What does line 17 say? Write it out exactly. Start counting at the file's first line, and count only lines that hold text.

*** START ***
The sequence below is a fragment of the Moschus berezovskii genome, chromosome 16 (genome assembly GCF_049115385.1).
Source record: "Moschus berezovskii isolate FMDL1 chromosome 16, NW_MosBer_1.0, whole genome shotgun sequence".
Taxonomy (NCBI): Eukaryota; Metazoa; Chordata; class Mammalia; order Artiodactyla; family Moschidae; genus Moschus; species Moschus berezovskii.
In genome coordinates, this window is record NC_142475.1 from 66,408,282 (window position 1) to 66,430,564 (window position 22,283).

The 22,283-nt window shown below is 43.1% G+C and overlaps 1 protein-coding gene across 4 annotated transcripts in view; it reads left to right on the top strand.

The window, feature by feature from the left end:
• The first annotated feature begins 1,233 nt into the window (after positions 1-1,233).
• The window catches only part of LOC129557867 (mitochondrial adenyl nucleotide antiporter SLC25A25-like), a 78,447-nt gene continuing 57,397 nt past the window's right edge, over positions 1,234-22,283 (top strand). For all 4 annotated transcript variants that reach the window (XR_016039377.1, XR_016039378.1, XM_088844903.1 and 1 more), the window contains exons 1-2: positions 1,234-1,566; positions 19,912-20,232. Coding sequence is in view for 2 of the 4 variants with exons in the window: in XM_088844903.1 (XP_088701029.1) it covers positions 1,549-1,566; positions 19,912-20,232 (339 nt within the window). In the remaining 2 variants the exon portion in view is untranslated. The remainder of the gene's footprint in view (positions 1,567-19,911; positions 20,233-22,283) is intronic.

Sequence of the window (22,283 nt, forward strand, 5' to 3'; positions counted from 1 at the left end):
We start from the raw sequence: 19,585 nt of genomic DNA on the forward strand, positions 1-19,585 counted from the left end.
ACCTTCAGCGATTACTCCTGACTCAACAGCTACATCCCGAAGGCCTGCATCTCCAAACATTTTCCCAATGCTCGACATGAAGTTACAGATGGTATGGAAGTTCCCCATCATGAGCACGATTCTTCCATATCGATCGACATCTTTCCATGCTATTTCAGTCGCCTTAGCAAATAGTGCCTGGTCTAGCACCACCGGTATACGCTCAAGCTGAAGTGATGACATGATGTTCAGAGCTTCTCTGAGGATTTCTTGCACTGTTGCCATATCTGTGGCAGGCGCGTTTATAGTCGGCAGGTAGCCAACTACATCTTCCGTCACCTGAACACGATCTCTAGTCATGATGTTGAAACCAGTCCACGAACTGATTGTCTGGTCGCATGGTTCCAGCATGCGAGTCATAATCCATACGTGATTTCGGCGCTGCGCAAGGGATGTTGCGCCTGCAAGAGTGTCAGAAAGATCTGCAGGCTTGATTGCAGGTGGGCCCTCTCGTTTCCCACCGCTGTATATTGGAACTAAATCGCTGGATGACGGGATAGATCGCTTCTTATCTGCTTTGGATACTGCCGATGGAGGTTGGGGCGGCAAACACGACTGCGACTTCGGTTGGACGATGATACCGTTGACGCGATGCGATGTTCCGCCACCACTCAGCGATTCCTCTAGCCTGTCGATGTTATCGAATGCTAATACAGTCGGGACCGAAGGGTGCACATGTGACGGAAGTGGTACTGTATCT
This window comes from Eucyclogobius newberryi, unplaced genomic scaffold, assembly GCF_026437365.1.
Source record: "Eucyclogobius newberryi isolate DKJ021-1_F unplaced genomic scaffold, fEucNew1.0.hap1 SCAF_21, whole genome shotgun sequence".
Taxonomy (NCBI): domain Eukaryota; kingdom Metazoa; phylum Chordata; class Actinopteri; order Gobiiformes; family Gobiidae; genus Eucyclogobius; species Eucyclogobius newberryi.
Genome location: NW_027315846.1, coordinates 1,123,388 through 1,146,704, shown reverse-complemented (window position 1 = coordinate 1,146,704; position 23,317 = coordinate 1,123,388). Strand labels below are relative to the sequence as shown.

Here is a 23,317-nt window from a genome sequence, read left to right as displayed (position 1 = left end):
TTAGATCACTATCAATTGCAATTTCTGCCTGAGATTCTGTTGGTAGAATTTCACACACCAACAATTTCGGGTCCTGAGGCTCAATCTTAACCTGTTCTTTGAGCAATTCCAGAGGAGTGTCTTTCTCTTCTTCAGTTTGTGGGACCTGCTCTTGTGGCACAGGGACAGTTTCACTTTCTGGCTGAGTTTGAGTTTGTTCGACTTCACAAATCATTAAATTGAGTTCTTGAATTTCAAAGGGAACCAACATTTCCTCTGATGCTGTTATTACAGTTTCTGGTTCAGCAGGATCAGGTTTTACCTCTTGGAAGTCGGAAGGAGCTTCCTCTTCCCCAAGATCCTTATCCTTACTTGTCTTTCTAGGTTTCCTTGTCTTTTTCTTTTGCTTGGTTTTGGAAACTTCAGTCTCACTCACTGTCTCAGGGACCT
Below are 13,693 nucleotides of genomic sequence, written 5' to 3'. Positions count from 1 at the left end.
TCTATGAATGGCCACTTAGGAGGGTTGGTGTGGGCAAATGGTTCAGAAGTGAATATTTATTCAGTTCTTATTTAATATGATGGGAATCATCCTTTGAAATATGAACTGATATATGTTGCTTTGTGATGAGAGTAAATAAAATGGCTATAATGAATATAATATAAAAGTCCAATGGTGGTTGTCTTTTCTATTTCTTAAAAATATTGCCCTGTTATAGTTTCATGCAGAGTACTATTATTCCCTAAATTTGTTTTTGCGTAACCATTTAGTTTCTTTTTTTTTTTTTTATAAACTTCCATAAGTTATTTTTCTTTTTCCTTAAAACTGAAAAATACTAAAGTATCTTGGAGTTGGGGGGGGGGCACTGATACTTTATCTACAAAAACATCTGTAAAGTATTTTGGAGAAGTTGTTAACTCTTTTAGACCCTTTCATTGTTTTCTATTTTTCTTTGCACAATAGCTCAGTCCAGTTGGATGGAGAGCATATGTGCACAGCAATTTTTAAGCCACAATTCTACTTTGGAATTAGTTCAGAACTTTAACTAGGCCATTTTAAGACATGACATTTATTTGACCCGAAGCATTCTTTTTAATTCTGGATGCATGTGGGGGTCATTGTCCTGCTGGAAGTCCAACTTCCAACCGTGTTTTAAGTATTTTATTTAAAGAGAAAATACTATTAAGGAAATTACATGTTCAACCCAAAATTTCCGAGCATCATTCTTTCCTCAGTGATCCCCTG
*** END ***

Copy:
TTAGATCACTATCAATTGCAATTTCTGCCTGAGATTCTGTTGGTAGAATTTCACACACCAACAATTTCGGGTCCTGAGGCTCAATCTTAACCTGTTCTTTGAGCAATTCCAGAGGAGTGTCTTTCTCTTCTTCAGTTTGTGGGACCTGCTCTTGTGGCACAGGGACAGTTTCACTTTCTGGCTGAGTTTGAGTTTGTTCGACTTCACAAATCATTAAATTGAGTTCTTGAATTTCAAAGGGAACCAACATTTCCTCTGATGCTGTTATTACAGTTTCTGGTTCAGCAGGATCAGGTTTTACCTCTTGGAAGTCGGAAGGAGCTTCCTCTTCCCCAAGATCCTTATCCTTACTTGTCTTTCTAGGTTTCCTTGTCTTTTTCTTTTGCTTGGTTTTGGAAACTTCAGTCTCACTCACTGTCTCAGGGACCT